Body Count – Bloodlust (Century Media Records, 31 March 2017)
Some of our younger readers may recognize Ice-T as the curmudgeonly old guy in the “It’s Lemonade” commercials, or maybe they’ll recall his stints as a reality tv star (here and here). Perhaps he’ll even seem familiar from his portrayal of a police officer on Law & Order: SVU. But before he was gracing screens small and big (and by the way, his acting career has included roles as cops dating back more than a quarter-century), the man born as Tracy Marrow in New Jersey (and then raised in the Crenshaw district of Los Angeles) made quite a name for himself as a hugely influential part of the music industry.
Known primarily as one of the innovators who helped to shape the gangster rap genre, with songs like “6 ‘N the Morning,” he later formed the group Body Count with some high school friends who shared an affinity for hard rock music — introducing the band on a self-titled track on his 1991 album O.G. Original Gangster before they came out with a full-length self-titled album the following year.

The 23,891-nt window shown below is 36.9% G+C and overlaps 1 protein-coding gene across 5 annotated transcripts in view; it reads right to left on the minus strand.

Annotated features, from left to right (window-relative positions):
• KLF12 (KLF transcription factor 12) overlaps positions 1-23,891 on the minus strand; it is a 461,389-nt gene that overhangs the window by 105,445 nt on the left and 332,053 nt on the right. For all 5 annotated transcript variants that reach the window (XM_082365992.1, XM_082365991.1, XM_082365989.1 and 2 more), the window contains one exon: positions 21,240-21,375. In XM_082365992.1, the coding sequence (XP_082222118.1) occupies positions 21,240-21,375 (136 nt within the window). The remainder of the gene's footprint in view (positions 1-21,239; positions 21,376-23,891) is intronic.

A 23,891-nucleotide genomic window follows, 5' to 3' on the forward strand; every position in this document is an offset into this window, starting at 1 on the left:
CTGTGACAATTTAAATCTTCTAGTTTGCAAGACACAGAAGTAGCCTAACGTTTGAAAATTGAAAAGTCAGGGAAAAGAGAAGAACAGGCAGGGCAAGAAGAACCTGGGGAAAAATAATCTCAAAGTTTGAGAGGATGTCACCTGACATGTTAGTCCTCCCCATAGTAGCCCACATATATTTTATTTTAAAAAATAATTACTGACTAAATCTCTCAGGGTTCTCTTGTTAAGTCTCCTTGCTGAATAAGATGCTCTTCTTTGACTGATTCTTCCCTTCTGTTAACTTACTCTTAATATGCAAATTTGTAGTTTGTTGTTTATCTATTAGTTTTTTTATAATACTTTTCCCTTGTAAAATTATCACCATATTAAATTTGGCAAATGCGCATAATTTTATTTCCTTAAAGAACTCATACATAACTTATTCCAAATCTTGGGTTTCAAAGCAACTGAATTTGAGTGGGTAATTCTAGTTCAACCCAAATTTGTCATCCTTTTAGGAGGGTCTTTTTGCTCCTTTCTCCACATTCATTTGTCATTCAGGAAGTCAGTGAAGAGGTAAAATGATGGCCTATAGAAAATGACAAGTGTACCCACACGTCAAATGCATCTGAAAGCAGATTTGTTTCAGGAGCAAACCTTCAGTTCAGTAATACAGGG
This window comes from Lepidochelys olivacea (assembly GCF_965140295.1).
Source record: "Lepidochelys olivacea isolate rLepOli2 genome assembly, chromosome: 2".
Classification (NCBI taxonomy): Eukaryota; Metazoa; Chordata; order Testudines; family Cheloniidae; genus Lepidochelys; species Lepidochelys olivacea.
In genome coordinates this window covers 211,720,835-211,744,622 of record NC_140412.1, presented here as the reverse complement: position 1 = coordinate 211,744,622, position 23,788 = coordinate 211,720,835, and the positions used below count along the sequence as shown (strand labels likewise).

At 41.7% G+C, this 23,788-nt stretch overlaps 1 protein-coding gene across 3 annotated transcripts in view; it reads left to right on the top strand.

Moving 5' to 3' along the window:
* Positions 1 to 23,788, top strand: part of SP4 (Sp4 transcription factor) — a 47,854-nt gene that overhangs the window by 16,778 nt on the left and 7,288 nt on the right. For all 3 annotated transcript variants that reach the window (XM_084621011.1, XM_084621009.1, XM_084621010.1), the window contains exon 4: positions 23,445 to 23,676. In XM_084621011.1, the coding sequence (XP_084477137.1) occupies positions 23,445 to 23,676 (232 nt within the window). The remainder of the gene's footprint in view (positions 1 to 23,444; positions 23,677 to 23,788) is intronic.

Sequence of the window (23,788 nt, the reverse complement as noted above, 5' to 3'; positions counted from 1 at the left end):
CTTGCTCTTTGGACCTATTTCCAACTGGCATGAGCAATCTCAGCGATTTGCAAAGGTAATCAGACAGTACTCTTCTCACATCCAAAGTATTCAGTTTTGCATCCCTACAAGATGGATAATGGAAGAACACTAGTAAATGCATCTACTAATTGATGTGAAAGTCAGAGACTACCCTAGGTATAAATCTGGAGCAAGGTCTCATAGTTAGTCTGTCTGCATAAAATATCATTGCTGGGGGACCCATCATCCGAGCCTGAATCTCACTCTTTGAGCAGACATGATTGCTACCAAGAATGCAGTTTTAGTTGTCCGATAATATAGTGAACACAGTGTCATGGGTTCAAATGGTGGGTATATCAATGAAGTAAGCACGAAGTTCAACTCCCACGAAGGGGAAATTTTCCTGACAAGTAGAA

They have been heavily influenced by fellow Californian contemporaries in the worlds of thrash (like Slayer) and especially crossover (like Suicidal Tendencies) — but for years I’ve seen a lot of negativity expressed towards these guys within the so-called “metal community,” from some of its more closed-minded individuals. Whether that’s a refusal to acknowledge rap or hip hop artists as genuine musicians, or a xenophobic reaction to a perceived “outsider” tresspassing into the “scene” — well, Ice-T‘s spoken-word intro to the original “Body Count” song can be applicable in both directions: “You know, as far as I’m concerned, music is music. I don’t look at it as rock or R&B, all that kind of stuff, I just look at it as music. […] But I do what I like, I happen to like rock ‘n roll. And I feel sorry for anybody who only listens to one form of music.”